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First asylum seekers moved to barge off UK south coast

First asylum seekers moved to barge off UK south coast

by host

LONDON — The British government has moved a first cohort of asylum seekers onto a barge docked off the Dorset coast as part of a concerted push to deter people from traveling to the U.K. by small boats.

The first asylum seekers arrived on the 222-room Bibby Stockholm barge, which is set to house up to 500 people, on Monday, a U.K. government official, not authorized to speak on the record, confirmed.

The U.K. government has pushed ahead with the controversial plan amid pressure to find an alternative to housing asylum seekers in hotels, a strategy the Home Office says is costing £2.3 billion a year. 

Earlier on Monday the Home Office minister Sarah Dines told Sky News that “luxurious hotel accommodation” has been “part of the pull” for criminals trafficking people to the U.K. Housing people on the Bibby Stockholm barge sends “a forceful message that there will be proper accommodation, but not luxurious,” she said.

“There have been promises made abroad by the organized criminal gangs and organizations which are trying to get people into the country unlawfully,” she said. 

“They say you will be staying in a very nice hotel in the middle of England. That needs to stop.”

Migrants rights group Care4Calais said in a statement on Monday that the asylum seekers it was supporting had had their “transfers cancelled.”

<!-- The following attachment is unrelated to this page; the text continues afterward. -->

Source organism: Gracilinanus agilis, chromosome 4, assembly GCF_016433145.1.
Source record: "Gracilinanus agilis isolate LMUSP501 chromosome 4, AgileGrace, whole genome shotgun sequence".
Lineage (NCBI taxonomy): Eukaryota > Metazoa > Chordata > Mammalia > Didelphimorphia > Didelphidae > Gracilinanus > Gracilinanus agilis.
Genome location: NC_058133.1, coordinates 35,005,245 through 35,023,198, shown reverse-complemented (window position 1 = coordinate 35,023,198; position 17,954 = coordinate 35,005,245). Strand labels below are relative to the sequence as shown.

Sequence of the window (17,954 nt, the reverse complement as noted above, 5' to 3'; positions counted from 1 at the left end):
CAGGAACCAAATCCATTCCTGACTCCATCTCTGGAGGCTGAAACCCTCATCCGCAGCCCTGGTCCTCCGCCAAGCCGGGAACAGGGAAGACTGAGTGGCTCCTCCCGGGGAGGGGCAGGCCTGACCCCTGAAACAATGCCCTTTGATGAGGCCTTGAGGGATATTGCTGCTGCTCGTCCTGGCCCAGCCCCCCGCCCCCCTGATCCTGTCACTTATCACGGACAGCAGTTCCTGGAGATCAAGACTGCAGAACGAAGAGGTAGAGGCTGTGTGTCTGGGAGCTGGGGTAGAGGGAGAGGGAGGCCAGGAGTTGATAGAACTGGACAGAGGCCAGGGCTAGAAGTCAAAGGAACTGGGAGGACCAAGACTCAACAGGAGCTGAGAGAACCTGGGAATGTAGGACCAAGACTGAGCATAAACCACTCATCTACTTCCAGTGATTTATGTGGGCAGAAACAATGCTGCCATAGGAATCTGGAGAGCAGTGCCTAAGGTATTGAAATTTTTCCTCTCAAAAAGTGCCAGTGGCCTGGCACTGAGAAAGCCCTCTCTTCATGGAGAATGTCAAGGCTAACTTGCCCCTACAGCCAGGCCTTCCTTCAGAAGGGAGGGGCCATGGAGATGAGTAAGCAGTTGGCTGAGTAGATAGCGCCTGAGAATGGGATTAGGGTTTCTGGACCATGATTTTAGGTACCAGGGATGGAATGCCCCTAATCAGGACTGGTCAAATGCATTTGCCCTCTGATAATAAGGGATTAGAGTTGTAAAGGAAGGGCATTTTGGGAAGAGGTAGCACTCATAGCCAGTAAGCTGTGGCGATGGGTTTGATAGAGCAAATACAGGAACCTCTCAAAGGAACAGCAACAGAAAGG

“Human beings should be housed in communities, not barges,” Steve Smith, chief executive of the refugee charity, said.

The plan to house people on the boat has been shunned by safety groups, with the Fire Brigades Union, describing the 222-room barge as a “potential deathtrap.” 

Assistant General Secretary Ben Selby said the “main concerns are focused around those large numbers trying to pass through narrow doorways, trying to pass through narrow corridors.”

“If firefighters were needed to make entry on to that, through those narrow corridors, when people were seeking to escape from it in case of a fire, how would they ever reach the seat of that fire and be able to make the necessary rescues?,” he added. 

The first arrivals were due last week, but the Home Office said final preparations had been needed “to ensure it complies with all appropriate regulations before the arrival of the first asylum seekers.”

Campaign group Freedom from Torture has warned housing asylum seekers on barges could be “profoundly retraumatising” for those who have survived torture.

“Cramped conditions can be reminiscent of the places in which they were tortured, and being on the water will be a constant reminder of the deadly journeys they made to reach safety,” the pressure group said in a statement.

The Netherlands is using a similar system to house asylum seekers, with roughly 900 people temporarily living aboard the 3000-person Silja Europa.

The British government reportedly visited the Silja Europa. The Home Office scrapped separate plans for a barge off the north-west coast of England in June.

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